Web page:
Survey in the Chora of Miletus

Contacts: Prof. Dr. Hans Lohmann

Similar to Athens the exploration of the chora in Miletus was not able to keep astride with the exploration of the metropolis. The priority programme of the DFG “Historic Fundamental Research in Asia Minor” enabled the resumption of Theodor Wiegands researches of the Milesian peninsula between 1992 and 1999. In the course of this interdisciplinary project, which combined an extensive survey of 280 km² with scientific concomitant researches of the palaeogeography and the palaeoenviroment of Miletus and with the involvement of a high number of students, the settlement history and the settlement structure from the Neolithic and the times of the Ottoman Empire surrounding the metropolis of Miletus were examined. So far several preliminary reports were published (see below). The final publication is still pending.


Since the late Chalkolithic Human settlement activities in the region of southern Ionia have left a legacy of extensive changes in the natural environment, which lead to the complete silting up of the Latmian Gulf as well as severe and irreparable environmental damages due to deforestation and erosion. In the course of the 5000 year settlement history of Miletus and Milesia the relation between city and country experienced several phases of extremely different evolvement. For the oldest identifiable settlement phase, the Late Chalkolithic, a certain precendence of the settlement(s) in the later urban area can be seen. At the present it can not be determined if Miletus had already ascended to a proto-urban centre in the Early Bronze Age due to sparse findings, but it is safe to say that Miletus had a supra-local function and influenced the surrounding areas during the Middle Minoan Period which clearly show a strong Minoan influence if not a Minoan presence. Whereas the Mycenaean Miletus is a centre of commerce, apparently the hinterland was not colonised.
The Archaic Period is characterised by an at least three-staged settlement hierarchy, settlement structure and a global economic interlacing (including the Carians of the back-country) and represents the period of prosperity of Miletus and Milesia. Although Miletus leads in term of cultural, political and economic matters the country has, especially in smaller cities and sanctuaries (p 328), a focal point of urbanity and culture. The structures proved to be astonishingly substantial and allowed a swift recovery after the disaster in 494 B.C.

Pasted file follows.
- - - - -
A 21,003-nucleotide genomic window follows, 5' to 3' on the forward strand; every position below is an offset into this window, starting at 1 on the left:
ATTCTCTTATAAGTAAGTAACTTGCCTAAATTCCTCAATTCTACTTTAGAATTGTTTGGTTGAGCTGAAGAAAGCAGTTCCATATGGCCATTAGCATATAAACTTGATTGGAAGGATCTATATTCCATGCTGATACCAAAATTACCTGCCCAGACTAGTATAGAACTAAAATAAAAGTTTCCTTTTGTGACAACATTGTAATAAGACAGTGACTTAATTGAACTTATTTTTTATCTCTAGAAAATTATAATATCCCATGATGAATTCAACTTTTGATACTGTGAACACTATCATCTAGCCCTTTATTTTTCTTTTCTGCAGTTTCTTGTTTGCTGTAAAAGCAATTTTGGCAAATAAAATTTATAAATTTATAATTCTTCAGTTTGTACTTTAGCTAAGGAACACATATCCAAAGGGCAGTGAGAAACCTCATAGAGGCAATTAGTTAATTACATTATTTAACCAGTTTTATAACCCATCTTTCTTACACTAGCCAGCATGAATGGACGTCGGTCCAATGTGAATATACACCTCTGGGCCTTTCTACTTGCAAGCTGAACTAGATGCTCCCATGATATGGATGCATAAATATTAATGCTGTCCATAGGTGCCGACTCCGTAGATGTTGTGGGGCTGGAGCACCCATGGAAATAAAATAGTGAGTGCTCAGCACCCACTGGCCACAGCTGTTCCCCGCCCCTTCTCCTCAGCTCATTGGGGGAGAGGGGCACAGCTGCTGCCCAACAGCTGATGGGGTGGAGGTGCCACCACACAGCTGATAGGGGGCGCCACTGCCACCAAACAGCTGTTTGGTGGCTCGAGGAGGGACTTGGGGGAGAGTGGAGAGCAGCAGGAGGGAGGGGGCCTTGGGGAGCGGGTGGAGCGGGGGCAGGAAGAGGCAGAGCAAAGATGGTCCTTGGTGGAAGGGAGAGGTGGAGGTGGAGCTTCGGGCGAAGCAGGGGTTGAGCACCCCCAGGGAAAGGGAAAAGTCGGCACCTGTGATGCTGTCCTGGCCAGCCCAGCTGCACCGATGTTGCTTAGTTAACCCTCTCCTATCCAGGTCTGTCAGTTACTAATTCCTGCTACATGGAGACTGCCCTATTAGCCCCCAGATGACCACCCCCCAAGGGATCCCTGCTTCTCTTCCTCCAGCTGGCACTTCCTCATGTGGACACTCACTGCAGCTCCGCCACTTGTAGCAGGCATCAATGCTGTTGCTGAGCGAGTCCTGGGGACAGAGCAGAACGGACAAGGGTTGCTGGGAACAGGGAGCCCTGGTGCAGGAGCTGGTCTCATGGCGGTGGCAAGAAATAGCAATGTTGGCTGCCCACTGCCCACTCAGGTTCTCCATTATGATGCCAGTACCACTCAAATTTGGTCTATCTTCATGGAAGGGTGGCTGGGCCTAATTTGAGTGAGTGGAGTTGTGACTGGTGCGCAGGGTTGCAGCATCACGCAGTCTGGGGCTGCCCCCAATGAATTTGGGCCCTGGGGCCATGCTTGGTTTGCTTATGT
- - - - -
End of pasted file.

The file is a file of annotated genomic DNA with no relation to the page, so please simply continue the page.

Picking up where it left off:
In the Hellenic Period the pressure on resources increases and as a result the last land reserves of the Milesian high plain are called upon. The country still plays an important role for the city. But this all changes during the Roman imperial period, in which the colonisation of the country drastically declines. How the large urban population of Miletus susteined itself during the Roman imperial period remains uncertain. The relationship inverts in the Early Byzantine Renaissance and it seems that Miletus almost gains ascendancy over the city (p 175, p 255). This impression depends on the dating of the city wall, which was considered to be from the Justinianic period, and its route which drastically narrowed the city limits. However it is possible that the city wall may have been erected during the Middle Byzantine Period in which the entire population withdrew into the city that had not completely lost its urban character. Only the remains of the Byzantine tower castles (p 66) bare witness to the attempt to regain the country in the 12th/13th century. The colonisation of the Seljug Dynasty left no traces in the surrounding area of Miletus whereas the city underwent a fundamental change. The new construction activity in the now Islamic Miletus does not follow the old so called Hippodamic grid any more. Miletus became an oriental settlement and only the name “Balat” (of sto Palati) is a reminder of its past.


Survey in der Chora von Milet. Vorbericht über die Kampagnen der Jahre 1990, 1992 und 1993, Archäologischer Anzeiger 1995, 293-333.

Zur Siedlungsarchäologie der griechischen Polis.
Geographische Rundschau 10, 1996, 562-567.

Survey in der Chora von Milet. Vorbericht über die Kampagnen der Jahre 1994 und 1995, Archäologischer Anzeiger 1997, 285-311.

Survey in der Chora von Milet. Vorbericht über die Kampagnen der Jahre 1996 und 1997, Archäologischer Anzeiger 1999, 439-473, Kartenbeil.

Der Neue Pauly 8 (2000) 166-167 s.v. Milesia.

Milet und die Milesia. Eine antike Großstadt und ihr Umland im Wandel der Zeiten, in: F. Kolb (Hrsg.), Chora und Polis. Kolloquium des Historischen Kollegs 5. bis 8. April 2000 (im Druck).

Die Chora Milets in archaischer Zeit, in: J. Cobet V. von Graeve – W. D. Niemeier – K. Zimmermann (Hrsg.), Frühes Ionien: Eine Bestandsaufnahme. Panionion-Symposion Güzelçamlı 26. September 1. Oktober 1999, Milesische Forschungen 5 (Mainz 2007) 363 392.

Altfluren oder Pingenfelder?, in: E. Winter (Hrsg.), Vom Euphrat bis zum Bosporus. Kleinasien in der Antike. Festschrift für Elmar Schwertheim zum 65. Geburtstag, Asia Minor Studien 65, 1 (Bonn 2008) 409 422, Taf. 51 52.